Tag Archives: Art

Google Art

The self-serving Official Google Blog points us to the art of Ken Solomon:

He makes art of Google Image searches. I’ll point you to my post on Mr. Brainwash, and the comments, to discuss whether or not this is art. But I would say that it’s nice to have an all-powerful company, Google, that seems at least mildly preoccupied with creating something that is as beautiful as it is practical.

The Myth of Mr. Brainwash

What is art?

That eternal question hovers beneath “Exit Through the Gift Shop,” a new film amorphously attributed to Banksy, the iconic-yet-anonymous British street artist. The first half of the movie details the history of street art – don’t call it graffiti – through a cache of old tapes made by Thierry Guetta, a vintage clothing store owner who documented the early days of the genre. Then, suddenly, the camera flips to follow a different story: Mr. Guetta himself. More specifically, his transformation from a likable but untalented and unknown filmmaker, into the somewhat-likable, still-untalented, wildly-successful artist known as Mr. Brainwash.

His rise is so unbelievable that we arrive at a more immediate question: Is Mr. Brainwash real?

The question has simmered ever since his 2008 debut show generated heavy buzz despite his lack of any discernible talent other than generating heavy buzz. The pieces were, to use the art world’s harshest curse, derivative (Elvis prints, Campbell’s Soup spray cans), and his sudden success confounded many. Is he an actor, a creation of Banksy’s meant to critique the nature of success in the art world? Is he Banksy himself, unmasked?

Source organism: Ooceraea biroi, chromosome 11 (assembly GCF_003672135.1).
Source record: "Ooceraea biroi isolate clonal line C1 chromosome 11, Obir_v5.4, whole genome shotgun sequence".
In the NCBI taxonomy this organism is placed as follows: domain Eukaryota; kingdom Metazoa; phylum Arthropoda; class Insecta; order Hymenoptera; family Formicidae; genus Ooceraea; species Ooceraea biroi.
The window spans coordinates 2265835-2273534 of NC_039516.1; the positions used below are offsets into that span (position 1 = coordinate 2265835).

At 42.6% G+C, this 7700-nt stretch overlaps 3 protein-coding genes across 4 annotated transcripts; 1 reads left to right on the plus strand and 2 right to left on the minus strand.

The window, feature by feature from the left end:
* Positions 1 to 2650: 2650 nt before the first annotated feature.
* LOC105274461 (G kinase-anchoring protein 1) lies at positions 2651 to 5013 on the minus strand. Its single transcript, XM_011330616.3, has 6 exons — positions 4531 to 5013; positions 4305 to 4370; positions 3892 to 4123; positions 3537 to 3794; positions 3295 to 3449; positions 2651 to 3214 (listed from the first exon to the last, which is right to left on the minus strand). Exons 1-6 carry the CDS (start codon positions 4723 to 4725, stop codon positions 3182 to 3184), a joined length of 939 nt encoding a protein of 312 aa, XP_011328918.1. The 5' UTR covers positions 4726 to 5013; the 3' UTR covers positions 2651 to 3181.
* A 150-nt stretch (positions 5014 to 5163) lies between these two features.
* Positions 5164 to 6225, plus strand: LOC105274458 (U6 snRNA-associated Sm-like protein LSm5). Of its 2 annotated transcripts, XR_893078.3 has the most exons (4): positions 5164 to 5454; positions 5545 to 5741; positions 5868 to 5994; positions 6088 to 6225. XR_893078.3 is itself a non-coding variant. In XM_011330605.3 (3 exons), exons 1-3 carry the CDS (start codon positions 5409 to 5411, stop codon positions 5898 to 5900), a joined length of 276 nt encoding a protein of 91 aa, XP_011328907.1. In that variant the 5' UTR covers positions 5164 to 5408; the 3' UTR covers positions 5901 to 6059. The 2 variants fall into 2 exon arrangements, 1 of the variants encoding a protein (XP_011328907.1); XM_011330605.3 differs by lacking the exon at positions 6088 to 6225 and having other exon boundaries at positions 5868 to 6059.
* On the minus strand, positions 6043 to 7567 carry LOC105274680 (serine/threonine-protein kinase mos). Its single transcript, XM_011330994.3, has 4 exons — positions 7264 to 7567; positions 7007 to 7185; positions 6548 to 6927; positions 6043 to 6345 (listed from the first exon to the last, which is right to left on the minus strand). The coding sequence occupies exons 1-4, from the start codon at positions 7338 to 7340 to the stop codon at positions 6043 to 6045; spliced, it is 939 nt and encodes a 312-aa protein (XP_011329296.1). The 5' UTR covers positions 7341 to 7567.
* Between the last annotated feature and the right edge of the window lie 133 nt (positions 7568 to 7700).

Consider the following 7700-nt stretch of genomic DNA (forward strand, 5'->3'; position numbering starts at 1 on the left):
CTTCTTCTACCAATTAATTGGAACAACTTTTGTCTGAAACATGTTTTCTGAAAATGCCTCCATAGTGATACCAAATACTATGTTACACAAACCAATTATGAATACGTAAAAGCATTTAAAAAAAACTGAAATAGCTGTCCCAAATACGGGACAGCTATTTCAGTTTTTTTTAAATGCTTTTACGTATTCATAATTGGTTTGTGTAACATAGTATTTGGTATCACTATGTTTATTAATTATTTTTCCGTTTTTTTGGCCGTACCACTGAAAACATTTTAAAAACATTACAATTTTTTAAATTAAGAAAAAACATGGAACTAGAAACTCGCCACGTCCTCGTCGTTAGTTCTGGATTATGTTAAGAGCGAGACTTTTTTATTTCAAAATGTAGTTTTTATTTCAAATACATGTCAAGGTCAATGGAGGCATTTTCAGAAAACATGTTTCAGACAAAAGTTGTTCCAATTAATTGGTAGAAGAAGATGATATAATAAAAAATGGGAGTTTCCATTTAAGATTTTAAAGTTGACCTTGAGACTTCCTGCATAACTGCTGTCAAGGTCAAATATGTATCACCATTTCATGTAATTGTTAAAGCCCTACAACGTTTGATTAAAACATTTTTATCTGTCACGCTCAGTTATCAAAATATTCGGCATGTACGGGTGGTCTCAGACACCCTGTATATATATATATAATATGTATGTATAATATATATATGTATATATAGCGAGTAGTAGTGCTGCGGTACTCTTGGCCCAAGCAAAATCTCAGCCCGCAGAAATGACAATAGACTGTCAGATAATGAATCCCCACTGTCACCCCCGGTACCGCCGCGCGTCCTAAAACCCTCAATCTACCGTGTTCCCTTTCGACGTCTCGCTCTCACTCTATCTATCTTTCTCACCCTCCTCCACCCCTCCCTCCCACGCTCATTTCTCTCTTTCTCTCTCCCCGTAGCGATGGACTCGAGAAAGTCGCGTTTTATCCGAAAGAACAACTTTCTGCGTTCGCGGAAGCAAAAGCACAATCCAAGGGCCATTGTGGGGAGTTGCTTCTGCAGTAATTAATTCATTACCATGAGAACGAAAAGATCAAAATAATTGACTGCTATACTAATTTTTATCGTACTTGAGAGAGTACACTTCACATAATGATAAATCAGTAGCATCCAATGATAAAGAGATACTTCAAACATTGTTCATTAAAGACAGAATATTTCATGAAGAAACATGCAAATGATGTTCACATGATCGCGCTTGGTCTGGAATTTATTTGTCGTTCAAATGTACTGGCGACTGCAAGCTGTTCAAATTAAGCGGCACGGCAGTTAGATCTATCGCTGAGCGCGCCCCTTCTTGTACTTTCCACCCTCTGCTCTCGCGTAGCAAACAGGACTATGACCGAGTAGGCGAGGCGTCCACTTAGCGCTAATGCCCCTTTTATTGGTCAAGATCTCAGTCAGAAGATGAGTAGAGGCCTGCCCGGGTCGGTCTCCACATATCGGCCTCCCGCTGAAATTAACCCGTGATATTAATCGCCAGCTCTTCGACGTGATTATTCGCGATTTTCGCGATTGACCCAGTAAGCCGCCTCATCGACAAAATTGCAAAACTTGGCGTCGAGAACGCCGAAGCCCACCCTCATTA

Banksy’s reputation for stunts gives credence to the conspiracies: there was the inflatable Gitmo detainee hung next to a Disneyland roller coaster and the images of a sunny beach tattooed onto a West Bank security wall.

Earlier this year, Mr. Brainwash produced his first New York show, (more Elvis, more spray cans) where New York tried to nail down his identity:

Plenty say this feels like a prank. Can you prove it’s not?
What do I do to prove? To live my life? One day for me is one life. The next day is another life. It’s not important what people say.

It will become important if a significant number of people come to your show saying it’s a prank.
By Banksy, yeah? Yeah, yeah, this is something, but it’s like what I’m going to do? If I do it, it’s my heart and I believe. I’m a guy who believes above all. I believe in God.

Sure, you believe–but are you playing a role?
No. No playing a role… It depends on the role.

Hmmm, no answers there. The Times took up the crusade this week, talking with Shepard Fairey, of Obama “Hope” poster fame, and one of Guetta’s earliest film subjects. He told The Times: “Of course the more I try to say it’s all true, the more it sounds like I’m somehow perpetuating the conspiracy.”

I suppose this is where we recommend seeing the movie, which is quite enjoyable, and deciding for yourself. Whether the art world has bought into a man or a myth, the point is the same: maybe talent and creativity are optional. Or, as an associate of Banksy’s puts it in “Exit”: “The joke? The joke is on, hmm … I don’t even know that there is a joke, really.”

The Long View

Simon Roberts has captured his countrymen in a series of pulled-back landscape shots: